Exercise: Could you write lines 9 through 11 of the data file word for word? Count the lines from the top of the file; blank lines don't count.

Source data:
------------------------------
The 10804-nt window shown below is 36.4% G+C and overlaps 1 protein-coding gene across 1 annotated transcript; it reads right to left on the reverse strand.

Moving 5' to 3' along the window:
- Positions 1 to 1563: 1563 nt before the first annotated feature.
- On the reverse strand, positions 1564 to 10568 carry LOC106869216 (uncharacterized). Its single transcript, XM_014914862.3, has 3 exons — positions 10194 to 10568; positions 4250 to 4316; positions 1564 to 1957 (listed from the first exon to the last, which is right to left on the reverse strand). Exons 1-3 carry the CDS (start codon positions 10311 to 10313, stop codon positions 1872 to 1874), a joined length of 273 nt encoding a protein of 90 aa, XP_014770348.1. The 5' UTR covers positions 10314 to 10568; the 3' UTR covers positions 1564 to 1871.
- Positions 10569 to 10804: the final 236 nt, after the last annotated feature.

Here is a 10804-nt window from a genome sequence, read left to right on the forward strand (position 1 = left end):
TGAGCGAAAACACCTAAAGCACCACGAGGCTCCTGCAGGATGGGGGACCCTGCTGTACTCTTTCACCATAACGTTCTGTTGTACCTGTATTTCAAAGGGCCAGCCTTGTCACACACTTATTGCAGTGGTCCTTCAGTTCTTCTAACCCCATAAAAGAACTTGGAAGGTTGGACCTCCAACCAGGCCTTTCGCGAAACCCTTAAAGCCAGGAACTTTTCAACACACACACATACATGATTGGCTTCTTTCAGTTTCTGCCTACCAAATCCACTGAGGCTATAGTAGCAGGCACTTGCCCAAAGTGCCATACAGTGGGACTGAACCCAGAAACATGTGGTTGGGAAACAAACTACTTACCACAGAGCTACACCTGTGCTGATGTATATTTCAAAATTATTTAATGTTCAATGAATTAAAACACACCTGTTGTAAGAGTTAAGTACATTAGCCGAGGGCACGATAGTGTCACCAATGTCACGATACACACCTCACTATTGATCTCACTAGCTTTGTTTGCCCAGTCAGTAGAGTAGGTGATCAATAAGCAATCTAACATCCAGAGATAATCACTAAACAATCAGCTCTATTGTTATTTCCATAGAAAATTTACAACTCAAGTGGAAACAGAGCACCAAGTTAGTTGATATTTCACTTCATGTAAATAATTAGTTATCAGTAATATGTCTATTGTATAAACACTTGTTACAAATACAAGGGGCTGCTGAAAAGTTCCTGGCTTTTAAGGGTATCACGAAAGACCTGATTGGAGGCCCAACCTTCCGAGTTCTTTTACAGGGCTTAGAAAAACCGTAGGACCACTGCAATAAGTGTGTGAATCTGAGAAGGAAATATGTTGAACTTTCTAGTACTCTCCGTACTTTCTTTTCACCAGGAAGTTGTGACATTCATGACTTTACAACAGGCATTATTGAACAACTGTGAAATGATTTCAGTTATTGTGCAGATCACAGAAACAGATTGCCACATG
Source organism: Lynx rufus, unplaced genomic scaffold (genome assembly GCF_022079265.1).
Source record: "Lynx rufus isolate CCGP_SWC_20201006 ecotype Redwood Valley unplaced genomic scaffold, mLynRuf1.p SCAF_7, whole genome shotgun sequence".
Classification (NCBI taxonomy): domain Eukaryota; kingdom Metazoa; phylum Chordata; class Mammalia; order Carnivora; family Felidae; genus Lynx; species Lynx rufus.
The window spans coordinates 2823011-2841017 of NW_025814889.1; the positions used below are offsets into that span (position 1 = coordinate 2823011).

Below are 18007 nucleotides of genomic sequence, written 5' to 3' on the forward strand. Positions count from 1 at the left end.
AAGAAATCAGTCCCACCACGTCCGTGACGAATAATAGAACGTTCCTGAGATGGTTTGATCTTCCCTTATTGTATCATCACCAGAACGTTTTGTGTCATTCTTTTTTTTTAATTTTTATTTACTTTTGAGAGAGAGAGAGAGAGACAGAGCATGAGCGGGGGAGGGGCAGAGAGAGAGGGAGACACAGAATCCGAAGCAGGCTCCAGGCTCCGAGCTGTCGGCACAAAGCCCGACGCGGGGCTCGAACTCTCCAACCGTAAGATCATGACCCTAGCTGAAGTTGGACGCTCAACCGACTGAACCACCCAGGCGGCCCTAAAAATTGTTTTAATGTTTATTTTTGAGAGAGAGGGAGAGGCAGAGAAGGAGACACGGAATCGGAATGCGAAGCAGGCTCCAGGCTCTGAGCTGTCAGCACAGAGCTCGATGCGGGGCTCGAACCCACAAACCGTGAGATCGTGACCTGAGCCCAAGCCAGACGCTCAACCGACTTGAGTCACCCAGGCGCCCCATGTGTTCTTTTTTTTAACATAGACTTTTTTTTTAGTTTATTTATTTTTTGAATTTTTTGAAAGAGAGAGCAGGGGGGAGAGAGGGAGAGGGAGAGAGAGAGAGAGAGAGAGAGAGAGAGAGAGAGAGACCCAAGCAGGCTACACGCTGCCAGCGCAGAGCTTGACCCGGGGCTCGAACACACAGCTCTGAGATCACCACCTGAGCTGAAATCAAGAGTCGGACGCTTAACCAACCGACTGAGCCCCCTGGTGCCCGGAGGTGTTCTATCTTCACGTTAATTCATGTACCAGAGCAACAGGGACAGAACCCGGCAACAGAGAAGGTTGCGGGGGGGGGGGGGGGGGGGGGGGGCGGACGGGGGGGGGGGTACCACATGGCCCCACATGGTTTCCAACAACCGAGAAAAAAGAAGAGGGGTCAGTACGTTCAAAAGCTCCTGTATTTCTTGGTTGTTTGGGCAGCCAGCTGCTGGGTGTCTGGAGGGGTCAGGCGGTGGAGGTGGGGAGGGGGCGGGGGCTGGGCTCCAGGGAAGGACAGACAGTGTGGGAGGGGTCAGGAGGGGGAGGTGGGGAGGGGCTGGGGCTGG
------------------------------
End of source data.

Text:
Source record: "Lynx rufus isolate CCGP_SWC_20201006 ecotype Redwood Valley unplaced genomic scaffold, mLynRuf1.p SCAF_7, whole genome shotgun sequence".
Classification (NCBI taxonomy): domain Eukaryota; kingdom Metazoa; phylum Chordata; class Mammalia; order Carnivora; family Felidae; genus Lynx; species Lynx rufus.
The window spans coordinates 2823011-2841017 of NW_025814889.1; the positions used below are offsets into that span (position 1 = coordinate 2823011).